My approach is based on the ‘Health at Every Size’ (Bacon & Aphramor, 2011) philosophy which doesn’t mean ‘Healthy’ at every size. I’m not saying that it’s necessarily ‘healthy’ to be at either extreme of weight (either in a very low weight body or a very high weight body)….
What I am saying is, our fixation on weight loss doesn’t achieve anything. Nothing helpful anyway.
The health policies that suggest ‘obesity’ is down to an individual’s choice (it isn’t as simple as that), don’t make us more healthy.
GPs referring women to slimming clubs, and celebrities endorsing slimming clubs/slimming products for their own financial gain (yes, I mean you, Robbie Williams and Alexandra Burke) don’t make us healthy. They make us preoccupied with weight, which causes disordered eating and can lead to poor mental health. They also lead to weight cycling, where people lose and then regain weight, this causes an inflammatory response in the body, which is really bad for you health wise, oh, and the fact that
95% of people in a ‘weight management (loss) programme’ will regain all the weight and more by 3-5 years.
Research shows that weight stigma and weight phobia put people in larger bodies under increased health risks, such as increased stress. Stress causes elevated cortisol levels and affects blood sugar levels. Weight stigma also causes low self esteem, depression and binge eating behaviours (Tylka et al, 2014).
And, the worse you feel about yourself the less you look after yourself. I know this because I’ve been there.
How about instead of focusing on the symptom of ‘obesity’ we start to look at WHY people eat in the way they do.
Look at the cause and not just the symptom. Let’s help people in larger bodies feel good about themselves, so they feel more inclined to nourish themselves and maybe move their bodies for pleasure, instead of thinking they can’t exercise because they feel self conscious, or feeling like they’ve failed by being the size they are.
Research also shows that if we let go of the weight focus (‘weight normative approach’) and treat clients with a ‘weight inclusive approach’ as described above, this facilitates engagement in other health promoting behaviours like physical activity, that CAN improve health markers dramatically.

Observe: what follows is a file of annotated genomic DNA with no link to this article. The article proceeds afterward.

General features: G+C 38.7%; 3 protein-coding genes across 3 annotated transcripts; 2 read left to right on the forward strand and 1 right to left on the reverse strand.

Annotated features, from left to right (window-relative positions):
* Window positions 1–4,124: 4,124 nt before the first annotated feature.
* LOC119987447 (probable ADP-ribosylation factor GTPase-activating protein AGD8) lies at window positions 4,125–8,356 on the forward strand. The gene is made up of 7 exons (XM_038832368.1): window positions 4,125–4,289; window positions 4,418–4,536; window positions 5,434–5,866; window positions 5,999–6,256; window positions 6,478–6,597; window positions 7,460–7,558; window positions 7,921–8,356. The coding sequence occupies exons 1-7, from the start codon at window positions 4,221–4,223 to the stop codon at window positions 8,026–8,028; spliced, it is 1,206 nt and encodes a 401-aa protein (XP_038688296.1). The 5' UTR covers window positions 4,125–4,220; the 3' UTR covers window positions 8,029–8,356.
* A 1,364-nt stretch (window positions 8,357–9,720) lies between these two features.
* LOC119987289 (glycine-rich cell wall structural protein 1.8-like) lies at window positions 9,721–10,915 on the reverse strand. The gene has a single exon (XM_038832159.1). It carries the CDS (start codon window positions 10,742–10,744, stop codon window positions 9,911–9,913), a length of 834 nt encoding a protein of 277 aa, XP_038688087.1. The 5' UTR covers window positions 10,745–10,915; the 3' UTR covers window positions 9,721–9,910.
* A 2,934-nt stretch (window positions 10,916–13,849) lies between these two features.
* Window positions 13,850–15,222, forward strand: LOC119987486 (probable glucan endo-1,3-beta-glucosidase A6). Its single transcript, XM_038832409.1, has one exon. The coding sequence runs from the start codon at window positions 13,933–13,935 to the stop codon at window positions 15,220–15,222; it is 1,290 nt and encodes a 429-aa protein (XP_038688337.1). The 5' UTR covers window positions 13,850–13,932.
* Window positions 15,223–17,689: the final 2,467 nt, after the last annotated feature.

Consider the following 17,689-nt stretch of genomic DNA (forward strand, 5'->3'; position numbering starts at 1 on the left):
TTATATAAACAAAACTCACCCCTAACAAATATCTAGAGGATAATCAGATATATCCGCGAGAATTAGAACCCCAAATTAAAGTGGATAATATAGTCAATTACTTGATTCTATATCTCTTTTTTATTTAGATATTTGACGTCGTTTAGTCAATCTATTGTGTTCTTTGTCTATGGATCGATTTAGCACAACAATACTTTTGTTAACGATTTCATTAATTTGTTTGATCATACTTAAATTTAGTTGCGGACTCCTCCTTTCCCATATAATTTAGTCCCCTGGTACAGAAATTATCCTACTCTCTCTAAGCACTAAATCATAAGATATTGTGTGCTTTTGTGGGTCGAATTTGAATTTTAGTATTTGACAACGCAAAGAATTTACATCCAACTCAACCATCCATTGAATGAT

And, as an aside, if they don’t want to that’s fine as well, because having a ‘normal weight’ body is not a moral imperative. Or at least it shouldn’t be.
This is SUCH A complex subject. It’s not about eating less and exercising more. People write PhDs on this stuff. There is so much out there to explore if you want to. And if you don’t want to, that’s fine as well.
I can’t promise to have all the answers and maybe I’ll get things wrong (in fact, I’m bound to do that, because I’m human.)
Just know that I am here for people in all size bodies. I know what it feels like to feel like you aren’t enough. I also know that these feelings affect people in all bodies.
But there is something about being in a larger body that is different, because you aren’t subject to the same level of stereotyping and discrimination. That’s all x
*The book I am referring to is Laura Thomas’ (2019) ‘Just Eat it: How intuitive eating can help you get your shit together around food"
Bacon,L. & Aphramor,L. (2011) Weight Science: Evaluating the evidence for a paradigm shift. Nutrition Journal 2011 10:9
Tyler,T. et al (2014) The Weight-Inclusive versus weight-Normative Approach to Health: Evaluating the evidence for Prioritizing wellbeing over weight loss. Journal of Obesity. Article ID 983495